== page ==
Coverage. Reliability. Availability.
Sound familiar? These industry buzzwords get tossed around pretty often. Every carrier claims they have the “#1 network for coverage and reliability,” or “less than 1% difference” (ahem, Sprint). But not everybody can be the real winner– so who has the best cell phone coverage?
Well, we’ll ruin this guide right off the bat: when it comes to national service, Verizon Wireless has the best coverage for getting calls, text, and data… even in the middle of nowhere.
Although T-Mobile had actually pulled ahead of Big Red in previous years, Verizon has once again claimed the top spot according to both OpenSignal and Rootmetrics. T-Mobile comes in a close second when it comes to things like download speed, but AT&T actually gives both top carriers a serious run for their money when it comes to network availability across the country.
In this guide, we’re going to do a little cell phone coverage map comparison for all major carriers, discuss current nationwide studies that have shown who has the most coverage, and talk about how to find the best wireless service for you.
We’ll also make brief mention of the smaller carriers you can choose instead while still getting decent coverage, as well as answer a few frequently asked questions at the end.
How to find the best wireless network for you:
- Review cellular coverage maps
- Confirm coverage - check later in the article for links to do so
- Grab recommendations from friends/family if possible
The best: Verizon Wireless
Verizon Coverage Map
One look at the coverage map above (and maybe a quick scroll to scan the other carriers’) shows you one fact: Verizon is still king.
Not only does Verizon have the best 4G LTE coverage in all 50 states, but it’s reliably fast, regardless of your use. So whether you’re just browsing, or you’re streaming video or music, or you’re playing games– you’ll have top-of-the-line speeds.
Don’t believe us? Just check out the reports from OpenSignal or Rootmetrics. They’re #1– at least for now; there has been some shifting at the top of the rankings at times throughout the past few years. Only the future will tell if or when that changes.
Of course, no one can promise without lying that you won’t hit any dead zones, but with Verizon, it’s much less likely. The big downside to them? Price. Verizon has some of the highest-priced plans– you pay for that coverage.
|Unlimited Plan||Features||Price (1 line)||View Plans|
|Go Unlimited|| || ||View plans|
|Beyond Unlimited|| || ||View plans|
|Above Unlimited|| || ||View plans|
Verizon: best for the everywhere-user
So if the cost is a big downside, who is Verizon worth it for?
- Rural coverage – If you live in, or travel to, rural areas often, Verizon is much more likely to give you a reliable signal (Darn it! Now we are using the buzz words.).
- Business travelers – If you travel a lot for work, or own a business where you send others traveling, then you’ll need a reliable signal for your business. You can’t go wrong with Verizon.
- Rural, suburban, and city users alike – Finally, if you fit any of these 3 categories and simply want the best in coverage — Verizon is king.
Check out our full Verizon review to find out more.
AT&T Coverage Map
Wait, you say, AT&T? What about T-Mobile? Isn’t the “Uncarrier” just behind Verizon in rankings?
Well, when it comes to speed, that is true: T-Mobile is faster than AT&T. But when it comes to coverage— the thing this article is all about– AT&T actually has a more available network than T-Mobile. Simply put, AT&T is more rurally available than T-Mobile is, thus a better rank from us.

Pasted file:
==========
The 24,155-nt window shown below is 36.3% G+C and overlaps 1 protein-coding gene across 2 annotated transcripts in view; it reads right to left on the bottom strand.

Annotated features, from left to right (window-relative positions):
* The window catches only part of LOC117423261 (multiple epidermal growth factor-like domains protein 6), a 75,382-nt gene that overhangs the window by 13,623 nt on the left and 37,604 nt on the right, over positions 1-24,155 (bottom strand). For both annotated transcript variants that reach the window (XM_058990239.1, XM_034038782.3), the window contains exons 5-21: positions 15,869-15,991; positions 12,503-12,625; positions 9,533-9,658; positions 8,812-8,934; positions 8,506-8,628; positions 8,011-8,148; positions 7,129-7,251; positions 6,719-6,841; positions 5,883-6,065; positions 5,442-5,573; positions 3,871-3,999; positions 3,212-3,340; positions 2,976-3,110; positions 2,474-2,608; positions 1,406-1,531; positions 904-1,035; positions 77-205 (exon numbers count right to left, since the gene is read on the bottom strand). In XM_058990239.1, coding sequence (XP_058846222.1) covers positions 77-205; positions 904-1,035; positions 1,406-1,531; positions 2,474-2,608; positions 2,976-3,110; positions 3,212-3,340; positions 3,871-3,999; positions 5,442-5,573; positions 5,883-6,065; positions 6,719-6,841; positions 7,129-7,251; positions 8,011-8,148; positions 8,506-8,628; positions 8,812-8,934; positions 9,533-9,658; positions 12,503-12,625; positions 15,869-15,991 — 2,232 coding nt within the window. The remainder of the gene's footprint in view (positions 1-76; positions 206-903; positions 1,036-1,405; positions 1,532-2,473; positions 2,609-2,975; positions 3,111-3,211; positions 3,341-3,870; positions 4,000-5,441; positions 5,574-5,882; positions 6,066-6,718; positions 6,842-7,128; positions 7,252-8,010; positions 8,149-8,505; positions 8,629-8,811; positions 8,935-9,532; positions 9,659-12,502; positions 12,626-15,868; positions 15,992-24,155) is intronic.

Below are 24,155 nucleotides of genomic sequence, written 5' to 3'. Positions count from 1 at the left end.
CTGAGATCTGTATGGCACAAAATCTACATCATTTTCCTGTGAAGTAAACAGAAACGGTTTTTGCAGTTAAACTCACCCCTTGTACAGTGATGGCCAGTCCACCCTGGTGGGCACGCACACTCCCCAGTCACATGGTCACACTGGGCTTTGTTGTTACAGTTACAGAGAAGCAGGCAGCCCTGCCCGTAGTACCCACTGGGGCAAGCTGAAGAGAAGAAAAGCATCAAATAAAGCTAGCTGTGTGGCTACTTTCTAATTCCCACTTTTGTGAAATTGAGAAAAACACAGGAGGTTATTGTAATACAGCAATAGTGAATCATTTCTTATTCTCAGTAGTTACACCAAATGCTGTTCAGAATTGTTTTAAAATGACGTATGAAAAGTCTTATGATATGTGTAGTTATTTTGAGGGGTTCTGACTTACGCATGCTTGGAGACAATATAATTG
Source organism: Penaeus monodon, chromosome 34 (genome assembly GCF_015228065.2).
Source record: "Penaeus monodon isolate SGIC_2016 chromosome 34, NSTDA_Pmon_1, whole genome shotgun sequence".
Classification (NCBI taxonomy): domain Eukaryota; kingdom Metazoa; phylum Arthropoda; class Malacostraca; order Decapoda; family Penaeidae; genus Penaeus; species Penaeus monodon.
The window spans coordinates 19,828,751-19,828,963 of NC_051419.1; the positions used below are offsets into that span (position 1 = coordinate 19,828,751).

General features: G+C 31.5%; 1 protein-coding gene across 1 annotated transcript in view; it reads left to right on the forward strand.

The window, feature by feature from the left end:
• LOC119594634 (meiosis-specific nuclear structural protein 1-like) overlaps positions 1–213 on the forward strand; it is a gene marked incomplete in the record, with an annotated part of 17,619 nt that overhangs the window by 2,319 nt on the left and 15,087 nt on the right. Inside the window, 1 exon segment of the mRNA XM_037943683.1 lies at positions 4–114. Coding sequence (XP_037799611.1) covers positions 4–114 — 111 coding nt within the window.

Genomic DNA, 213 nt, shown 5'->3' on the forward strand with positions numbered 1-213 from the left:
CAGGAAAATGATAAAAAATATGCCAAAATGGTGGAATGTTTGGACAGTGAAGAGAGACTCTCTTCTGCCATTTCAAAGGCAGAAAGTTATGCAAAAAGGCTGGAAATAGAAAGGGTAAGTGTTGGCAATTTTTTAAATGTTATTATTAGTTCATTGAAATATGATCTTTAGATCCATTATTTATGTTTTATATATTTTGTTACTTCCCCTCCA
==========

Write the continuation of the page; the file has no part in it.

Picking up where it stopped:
In fact, there is actually one study that was performed in September of 2018, the “largest ever mobile performance evaluation,” that found AT&T to be the “best network overall.” But, that’s just one study, and in most others, AT&T comes up a bit short in surpassing Verizon’s speeds (although AT&T has won for latency— reliably getting your texts through fastest).
So the best way to think about the comparison between AT&T and Verizon is: AT&T will have your back most of the time, giving you solid coverage across the nation with good speeds; Verizon has just a little more oomph for a little more money.
|Unlimited Plan||Features||Price||View Plans|
|AT&T Unlimited &More|| ||$70/mo.**||View plans|
|AT&T Unlimited &More Premium|| ||$80/mo.**||View plans|
*4G LTE speeds are slowed to max of 128Kbps once limit is reached.
**Price includes autopay and paperless billing discount.
AT&T: best for the TV fan
So, if AT&T costs only a little bit less than Verizon’s plans, and has only a little bit less-comprehensive network, then who is AT&T best for?
- The coverage-prioritizing, but… – People who want good coverage across the country, but for whom Verizon’s price are a bit too high.
- TV fans – Since AT&T owns DIRECTV NOW, you can bundle and stream the service without using any of your data allotment– free data.
- Some rural users – Although not quite as widespread in rural areas as Verizon, AT&T is still typically better than T-Mobile and Sprint in non-city regions.
You can find out more details by checking out our AT&T review.
T-Mobile Coverage Map
T-Mobile comes in 3rd place for the simple reason that we’ve alluded to a few times already: rural coverage isn’t that great. But, that said, if you live in a city or area just outside of one, you’ll do just fine with T-Mobile– and for cheaper prices than either Verizon or AT&T.
Plus, you won’t just get 4G LTE speeds, you’ll get those speeds for up to 50GB of use each month before getting throttled down. Both Verizon and AT&T offer just a 22GB data deprioritization threshold on their mainstay unlimited plans.
You also get some of the best perks in the biz: Netflix with unlimited plans over 2 lines, mobile hotspot data, and in-flight Wi-Fi on GoGo-enabled flights, and more, like T-Mobile Tuesdays.
|T-Mobile One|| ||$70/mo.||View plans|
|T-Mobile One Plus|| ||$80/mo.**||View plans|
T-Mobile: the best for city folks
If you mainly live and/or travel in cities and the surrounding areas– T-Mobile is probably going to be best for you. You’ll get solid coverage, great speeds, awesome perks, and all at reasonable prices.